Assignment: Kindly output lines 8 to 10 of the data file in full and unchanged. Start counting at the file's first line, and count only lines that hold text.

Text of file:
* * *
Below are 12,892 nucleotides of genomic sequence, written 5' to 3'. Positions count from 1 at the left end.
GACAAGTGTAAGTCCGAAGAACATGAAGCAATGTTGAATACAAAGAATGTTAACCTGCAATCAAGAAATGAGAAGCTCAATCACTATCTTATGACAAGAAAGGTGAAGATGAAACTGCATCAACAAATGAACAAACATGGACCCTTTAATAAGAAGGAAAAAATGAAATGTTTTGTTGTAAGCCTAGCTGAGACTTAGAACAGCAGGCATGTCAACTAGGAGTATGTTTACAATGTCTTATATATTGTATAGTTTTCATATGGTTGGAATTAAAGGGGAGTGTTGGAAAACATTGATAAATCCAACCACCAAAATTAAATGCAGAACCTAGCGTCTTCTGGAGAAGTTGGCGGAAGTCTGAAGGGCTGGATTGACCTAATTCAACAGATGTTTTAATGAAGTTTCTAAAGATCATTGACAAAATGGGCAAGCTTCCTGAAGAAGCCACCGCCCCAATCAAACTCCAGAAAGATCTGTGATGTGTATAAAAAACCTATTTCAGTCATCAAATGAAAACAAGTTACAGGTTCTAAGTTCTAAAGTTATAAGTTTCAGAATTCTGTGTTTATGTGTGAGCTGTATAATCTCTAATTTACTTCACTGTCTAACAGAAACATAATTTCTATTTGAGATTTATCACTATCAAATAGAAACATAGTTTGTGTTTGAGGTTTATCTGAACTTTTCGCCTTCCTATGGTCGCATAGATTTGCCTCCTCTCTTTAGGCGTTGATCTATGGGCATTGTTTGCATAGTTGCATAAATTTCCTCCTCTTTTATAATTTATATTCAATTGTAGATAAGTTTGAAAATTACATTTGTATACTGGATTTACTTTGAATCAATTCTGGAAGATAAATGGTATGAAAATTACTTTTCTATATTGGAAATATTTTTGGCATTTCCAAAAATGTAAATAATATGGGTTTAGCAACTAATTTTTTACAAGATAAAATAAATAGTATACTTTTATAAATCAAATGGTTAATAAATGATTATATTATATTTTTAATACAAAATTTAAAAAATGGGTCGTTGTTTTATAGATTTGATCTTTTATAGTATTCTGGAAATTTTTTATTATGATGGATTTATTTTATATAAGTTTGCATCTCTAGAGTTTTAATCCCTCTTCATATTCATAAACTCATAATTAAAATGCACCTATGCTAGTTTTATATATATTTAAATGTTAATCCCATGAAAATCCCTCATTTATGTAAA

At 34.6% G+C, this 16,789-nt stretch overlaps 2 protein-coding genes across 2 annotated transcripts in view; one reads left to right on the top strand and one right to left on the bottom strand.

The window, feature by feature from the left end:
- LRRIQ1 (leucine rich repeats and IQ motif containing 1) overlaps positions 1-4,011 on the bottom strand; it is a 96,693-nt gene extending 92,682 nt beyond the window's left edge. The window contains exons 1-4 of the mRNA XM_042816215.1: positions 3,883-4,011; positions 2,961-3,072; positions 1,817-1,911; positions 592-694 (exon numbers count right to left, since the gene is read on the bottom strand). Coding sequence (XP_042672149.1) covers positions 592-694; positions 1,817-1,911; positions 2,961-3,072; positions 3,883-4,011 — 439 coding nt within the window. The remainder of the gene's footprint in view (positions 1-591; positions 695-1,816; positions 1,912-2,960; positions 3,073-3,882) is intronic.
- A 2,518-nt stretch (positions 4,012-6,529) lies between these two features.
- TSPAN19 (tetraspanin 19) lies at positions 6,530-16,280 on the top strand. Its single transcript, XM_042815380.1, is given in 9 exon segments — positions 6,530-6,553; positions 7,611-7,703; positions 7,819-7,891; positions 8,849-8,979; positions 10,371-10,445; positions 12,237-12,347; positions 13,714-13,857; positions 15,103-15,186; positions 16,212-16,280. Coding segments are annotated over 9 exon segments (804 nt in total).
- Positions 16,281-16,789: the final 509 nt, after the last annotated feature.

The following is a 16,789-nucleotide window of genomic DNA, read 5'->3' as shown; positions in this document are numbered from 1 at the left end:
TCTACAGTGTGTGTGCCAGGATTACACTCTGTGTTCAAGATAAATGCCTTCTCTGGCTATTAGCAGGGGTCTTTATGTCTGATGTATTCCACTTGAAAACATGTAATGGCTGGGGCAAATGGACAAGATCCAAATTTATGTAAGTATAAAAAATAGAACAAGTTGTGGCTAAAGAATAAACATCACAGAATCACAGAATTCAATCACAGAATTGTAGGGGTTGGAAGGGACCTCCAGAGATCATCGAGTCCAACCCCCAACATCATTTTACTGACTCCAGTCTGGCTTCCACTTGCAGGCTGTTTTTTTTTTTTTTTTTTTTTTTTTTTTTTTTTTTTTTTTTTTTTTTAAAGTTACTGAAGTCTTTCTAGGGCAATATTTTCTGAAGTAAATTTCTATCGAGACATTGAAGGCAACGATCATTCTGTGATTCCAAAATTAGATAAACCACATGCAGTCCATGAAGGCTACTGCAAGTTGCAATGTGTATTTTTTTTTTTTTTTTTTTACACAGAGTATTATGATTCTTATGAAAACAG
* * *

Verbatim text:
- Positions 16,281-16,789: the final 509 nt, after the last annotated feature.

The following is a 16,789-nucleotide window of genomic DNA, read 5'->3' as shown; positions in this document are numbered from 1 at the left end:
TCTACAGTGTGTGTGCCAGGATTACACTCTGTGTTCAAGATAAATGCCTTCTCTGGCTATTAGCAGGGGTCTTTATGTCTGATGTATTCCACTTGAAAACATGTAATGGCTGGGGCAAATGGACAAGATCCAAATTTATGTAAGTATAAAAAATAGAACAAGTTGTGGCTAAAGAATAAACATCACAGAATCACAGAATTCAATCACAGAATTGTAGGGGTTGGAAGGGACCTCCAGAGATCATCGAGTCCAACCCCCAACATCATTTTACTGACTCCAGTCTGGCTTCCACTTGCAGGCTGTTTTTTTTTTTTTTTTTTTTTTTTTTTTTTTTTTTTTTTTTTTTTTTAAAGTTACTGAAGTCTTTCTAGGGCAATATTTTCTGAAGTAAATTTCTATCGAGACATTGAAGGCAACGATCATTCTGTGATTCCAAAATTAGATAAACCACATGCAGTCCATGAAGGCTACTGCAAGTTGCAATGTGTATTTTTTTTTTTTTTTTTTTACACAGAGTATTATGATTCTTATGAAAACAG